Ultimately, this accumulated autonomy and wealth led the community of Sainte-Geneviève into a prolonged and public conflict with the bishops of Paris. This conflict with the cathedral and how the canons of the abbey leveraged Geneviève's relics and protection during public rituals permitted the community to make bolder claims regarding the saint's relevance to the city as a whole. The miracula that describe these public demonstrations of Geneviève's special concern for Paris testify to the important role played by hagiography in the negotiation of power between the bishops of Paris and the canons of Sainte-Geneviève as well as in urban power struggles more generally. The miracula and the liturgical reminiscences that invoked their most poignant episodes created a new public image for the saint and defined her role as the "protectress of Paris," a reputation that increased her fame throughout Christendom.
Public Processions: The Abbey of Sainte-Geneviève and the Bishop of Paris in Conflict
Moshe Sluhovsky and François Dolbeau have drawn attention to the role of public invocations and miracle tales in the abbey of Saint-Geneviève's attempts to remain free from episcopal visitation and jurisdiction. They pay particular attention to the so-called "miracle of the burning sickness" in 1129, and they note the polemical spirit of the miracula describing it (see below). Neither analyzes many of the tale's most striking assertions, however, and we have yet to grasp the full consequences of this invocation for the increasing devotion to Geneviève and the emerging identity of her abbey. Further examination of the miracle of 1129 and the hagiographical accounts describing it reveal not only a defense of the abbey's independence, but a negotiation of rights, privileges, and powers between bishop Étienne de Senlis, King Louis VI, and the abbey of Sainte-Geneviève. The abbey's account of the miracle contains a series of fabrications and exaggerations intended to strengthen the community's alliance with the king of France, to place the abbey above and outside of the cathedral's authority, and to challenge the power that the bishops of Paris had gained as stewards of the cult of the Virgin Mary. In a time of increased devotion to the virgin mother of Christ, the canons argued that, though Mary was notre dame in a universal sense, Geneviève was Paris' true lady and mother. The miracle tale and the procession it described also set in motion a pattern of public ritual that allowed the canons of Sainte-Geneviève to legitimize their privileged position in Paris through constant public enactment.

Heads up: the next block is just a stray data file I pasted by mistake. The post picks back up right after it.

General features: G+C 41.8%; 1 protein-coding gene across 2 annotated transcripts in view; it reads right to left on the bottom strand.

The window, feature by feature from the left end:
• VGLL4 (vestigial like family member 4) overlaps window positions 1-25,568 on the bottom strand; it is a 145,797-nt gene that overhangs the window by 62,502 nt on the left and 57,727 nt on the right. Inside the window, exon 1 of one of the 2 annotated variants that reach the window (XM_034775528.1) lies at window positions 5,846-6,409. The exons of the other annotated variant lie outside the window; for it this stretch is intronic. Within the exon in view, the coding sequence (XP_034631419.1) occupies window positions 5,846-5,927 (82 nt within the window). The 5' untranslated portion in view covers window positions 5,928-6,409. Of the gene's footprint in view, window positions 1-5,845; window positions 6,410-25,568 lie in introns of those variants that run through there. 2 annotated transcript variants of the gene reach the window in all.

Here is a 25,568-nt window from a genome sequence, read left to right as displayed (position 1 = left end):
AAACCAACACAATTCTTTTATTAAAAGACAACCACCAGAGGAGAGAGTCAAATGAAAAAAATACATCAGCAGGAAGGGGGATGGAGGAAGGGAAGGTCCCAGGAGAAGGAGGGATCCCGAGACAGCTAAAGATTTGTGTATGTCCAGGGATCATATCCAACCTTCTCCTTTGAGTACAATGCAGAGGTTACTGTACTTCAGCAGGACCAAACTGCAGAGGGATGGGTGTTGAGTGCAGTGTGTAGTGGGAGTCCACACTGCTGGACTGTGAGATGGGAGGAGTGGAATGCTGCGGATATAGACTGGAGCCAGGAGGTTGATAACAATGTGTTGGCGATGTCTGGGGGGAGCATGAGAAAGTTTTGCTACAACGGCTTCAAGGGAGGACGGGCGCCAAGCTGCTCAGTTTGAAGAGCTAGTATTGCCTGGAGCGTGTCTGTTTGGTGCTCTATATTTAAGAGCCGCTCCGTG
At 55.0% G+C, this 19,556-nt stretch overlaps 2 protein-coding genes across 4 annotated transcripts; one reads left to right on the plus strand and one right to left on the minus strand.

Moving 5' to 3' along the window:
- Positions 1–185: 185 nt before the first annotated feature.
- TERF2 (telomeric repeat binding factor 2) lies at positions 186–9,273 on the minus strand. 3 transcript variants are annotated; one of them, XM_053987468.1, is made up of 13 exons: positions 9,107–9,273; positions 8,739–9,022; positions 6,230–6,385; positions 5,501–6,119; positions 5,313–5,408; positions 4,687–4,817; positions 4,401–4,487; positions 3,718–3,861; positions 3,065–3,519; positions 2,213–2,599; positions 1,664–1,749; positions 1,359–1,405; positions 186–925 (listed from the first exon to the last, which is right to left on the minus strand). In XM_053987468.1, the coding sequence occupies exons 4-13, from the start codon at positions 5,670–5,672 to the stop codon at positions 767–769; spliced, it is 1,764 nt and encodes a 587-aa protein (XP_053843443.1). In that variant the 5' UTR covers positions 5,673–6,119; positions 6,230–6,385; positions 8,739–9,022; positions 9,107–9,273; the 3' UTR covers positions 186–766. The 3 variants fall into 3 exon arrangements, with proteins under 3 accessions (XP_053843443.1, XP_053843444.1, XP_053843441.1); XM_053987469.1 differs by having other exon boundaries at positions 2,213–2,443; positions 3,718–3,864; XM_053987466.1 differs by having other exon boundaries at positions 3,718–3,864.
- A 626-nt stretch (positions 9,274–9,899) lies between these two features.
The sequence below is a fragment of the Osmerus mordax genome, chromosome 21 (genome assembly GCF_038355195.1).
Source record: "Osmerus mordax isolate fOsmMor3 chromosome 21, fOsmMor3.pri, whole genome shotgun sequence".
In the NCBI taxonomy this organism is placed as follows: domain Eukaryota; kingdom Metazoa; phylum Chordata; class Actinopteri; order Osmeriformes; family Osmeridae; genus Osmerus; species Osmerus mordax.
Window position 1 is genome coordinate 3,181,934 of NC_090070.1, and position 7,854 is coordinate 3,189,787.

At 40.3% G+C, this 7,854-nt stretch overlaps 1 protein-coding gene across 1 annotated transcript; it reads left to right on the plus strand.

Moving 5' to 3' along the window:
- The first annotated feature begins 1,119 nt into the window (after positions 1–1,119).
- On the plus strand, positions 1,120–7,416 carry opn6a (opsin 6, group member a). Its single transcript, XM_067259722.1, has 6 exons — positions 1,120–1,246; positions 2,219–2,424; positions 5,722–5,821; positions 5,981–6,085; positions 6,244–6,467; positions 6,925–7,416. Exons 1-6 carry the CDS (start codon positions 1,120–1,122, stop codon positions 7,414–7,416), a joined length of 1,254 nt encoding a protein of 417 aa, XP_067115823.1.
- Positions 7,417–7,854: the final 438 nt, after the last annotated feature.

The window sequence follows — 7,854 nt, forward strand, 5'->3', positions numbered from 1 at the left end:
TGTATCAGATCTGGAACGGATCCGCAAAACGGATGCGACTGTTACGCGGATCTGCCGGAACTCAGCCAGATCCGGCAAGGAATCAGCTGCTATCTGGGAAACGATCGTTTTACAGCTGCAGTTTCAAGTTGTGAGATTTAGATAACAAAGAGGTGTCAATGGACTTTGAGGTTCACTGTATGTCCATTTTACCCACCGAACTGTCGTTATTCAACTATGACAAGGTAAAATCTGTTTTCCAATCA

As mentioned previously, the decision of Pope Pascal II to exempt the abbey of Sainte-Geneviève from episcopal oversight led to numerous conflicts between the cathedral and the community over the course of the twelfth and thirteenth centuries. After his investiture in 1124, Bishop Étienne de Senlis grew increasingly displeased over the canons' ability to perform the sacraments of marriage and extreme unction within their parishes. In an effort to coerce the abbey into giving up its privileges, he placed the entire Mont-Sainte-Geneviève under interdict. In 1202, Bishop Eudes de Sully, a former abbot of Sainte-Geneviève, threatened to repeat this action when the canons forced him into signing an acknowledgement of their independence as he sat down to table during a celebratory feast. A good many of these conflicts came to an end through papal intervention, but for centuries the canons of the abbey were compelled to fend off episcopal threats to their autonomy.
The possession of Geneviève's relics was the most important advantage that the canons of the abbey leveraged in this quarrel. The body of the saint formed the center of the community's liturgical life, and promises of her protection were exchanged for the wealth and freedoms that the abbey enjoyed. In response to episcopal threats, the canons sought to render their abbey inviolate by soliciting the aid of their saint. Through numerous mobilizations of her relics during times of extreme crisis, the canons extended Geneviève's spiritual protection out from the inner sanctum of their abbey across the Left Bank and into the Île de la Cité. These processions made Genevieve's relics accessible to the laity and to other religious communities, and they allowed the canons to demarcate visually the spiritual jurisdiction that they claimed for themselves and their saint.